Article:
The sanity of cycling

Phew, what a week… 16 lectures to prepare and deliver, a bunch of student research meetings, preparing for a conference this coming week, and the usual emails and admin to deal with. It meant a lot of late nights followed by some equally early starts. The lack of sleep certainly tested the body’s resilience.

And yet, as I rode home on Friday evening it occurred to me that, if I didn’t have the 35 minutes or so cycling at the start and end of each day, my body may well have been in worse shape. We’ve discussed the various health benefits of cycling before and it certainly gets the acid test during times of high workload. A couple of times, I thought that a sniffle (or worse) was imminent during the week, but a burst of energy on the bike usually seemed to deal with that.

Biking is also a great time for reflection. Half an hour in the morning and evening (even with the occasional traffic to deal with) is ample time to think about the tasks of the day and those to come. Like Einstein, some of my best ideas have come while riding my bike.

Practically speaking, cycling also proves to be a great time saver too. All week I’ve had to switch between my office in Engineering, undergrad teaching at the Dovedale campus, and postgrad teaching at the Kirkwood teaching rooms. With each of these about a kilometre apart, using my bike was the obvious way to get around in a timely manner (not that the crappy weather helped, but then there are ways to deal with that).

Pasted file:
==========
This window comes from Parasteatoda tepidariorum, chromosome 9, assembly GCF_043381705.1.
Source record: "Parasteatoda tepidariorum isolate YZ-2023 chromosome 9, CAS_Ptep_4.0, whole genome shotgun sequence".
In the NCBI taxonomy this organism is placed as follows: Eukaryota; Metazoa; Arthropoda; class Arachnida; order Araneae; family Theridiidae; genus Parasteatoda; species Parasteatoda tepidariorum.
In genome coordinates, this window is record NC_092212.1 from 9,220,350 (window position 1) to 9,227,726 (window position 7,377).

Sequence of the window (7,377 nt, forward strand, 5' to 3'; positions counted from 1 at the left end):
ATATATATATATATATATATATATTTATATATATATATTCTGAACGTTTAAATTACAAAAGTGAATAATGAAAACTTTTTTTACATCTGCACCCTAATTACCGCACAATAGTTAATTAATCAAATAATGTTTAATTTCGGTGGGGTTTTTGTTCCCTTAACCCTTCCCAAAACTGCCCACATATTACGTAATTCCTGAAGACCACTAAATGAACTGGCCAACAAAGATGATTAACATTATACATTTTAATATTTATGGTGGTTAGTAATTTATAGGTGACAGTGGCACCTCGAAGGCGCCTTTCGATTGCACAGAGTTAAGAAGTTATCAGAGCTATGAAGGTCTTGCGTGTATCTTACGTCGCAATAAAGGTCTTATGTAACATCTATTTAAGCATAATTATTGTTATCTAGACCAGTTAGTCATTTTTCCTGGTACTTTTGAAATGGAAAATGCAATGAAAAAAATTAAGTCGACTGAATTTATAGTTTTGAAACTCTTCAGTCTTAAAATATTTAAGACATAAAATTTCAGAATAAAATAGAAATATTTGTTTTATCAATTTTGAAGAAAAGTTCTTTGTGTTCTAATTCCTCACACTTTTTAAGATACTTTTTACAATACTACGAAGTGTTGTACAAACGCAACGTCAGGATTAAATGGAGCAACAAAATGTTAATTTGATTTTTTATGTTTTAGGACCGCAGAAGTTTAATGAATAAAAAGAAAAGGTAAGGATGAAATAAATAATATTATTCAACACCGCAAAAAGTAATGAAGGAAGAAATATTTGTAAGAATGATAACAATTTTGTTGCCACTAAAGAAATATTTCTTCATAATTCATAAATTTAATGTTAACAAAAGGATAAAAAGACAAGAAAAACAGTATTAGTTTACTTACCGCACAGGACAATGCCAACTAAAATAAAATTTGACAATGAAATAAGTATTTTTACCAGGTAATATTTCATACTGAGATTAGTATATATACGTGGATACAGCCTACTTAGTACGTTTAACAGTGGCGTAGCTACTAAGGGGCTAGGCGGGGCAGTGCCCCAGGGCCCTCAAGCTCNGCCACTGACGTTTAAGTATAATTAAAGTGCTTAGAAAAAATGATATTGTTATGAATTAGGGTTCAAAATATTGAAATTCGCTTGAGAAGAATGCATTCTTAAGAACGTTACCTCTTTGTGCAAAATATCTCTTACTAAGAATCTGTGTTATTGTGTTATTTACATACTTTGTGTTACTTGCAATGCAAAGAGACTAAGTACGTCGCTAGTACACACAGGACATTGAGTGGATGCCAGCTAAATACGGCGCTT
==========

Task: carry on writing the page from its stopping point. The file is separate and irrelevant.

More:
I still have another ten busy days before I can take a pause on my sabbatical leave. No doubt my bike will continue to be a valuable ally to keep me going…

Do you find that cycling recharges your batteries?

1 thought on “The sanity of cycling”

  1. 100% agree, it is sanity time for sure and even a bit of drizzle is really not such a big deal at the start of the day. I also have some of my more creative thoughts as I cycle across town and spot the varying shape of the Port Hills as I go from St Albans to Middleton, imagine myself drawing the landmarks as a guide if I was a Maori or settler on foot seeking fresh eels or Kereru. The plantations along the tops wouldn’t have been there then of course.

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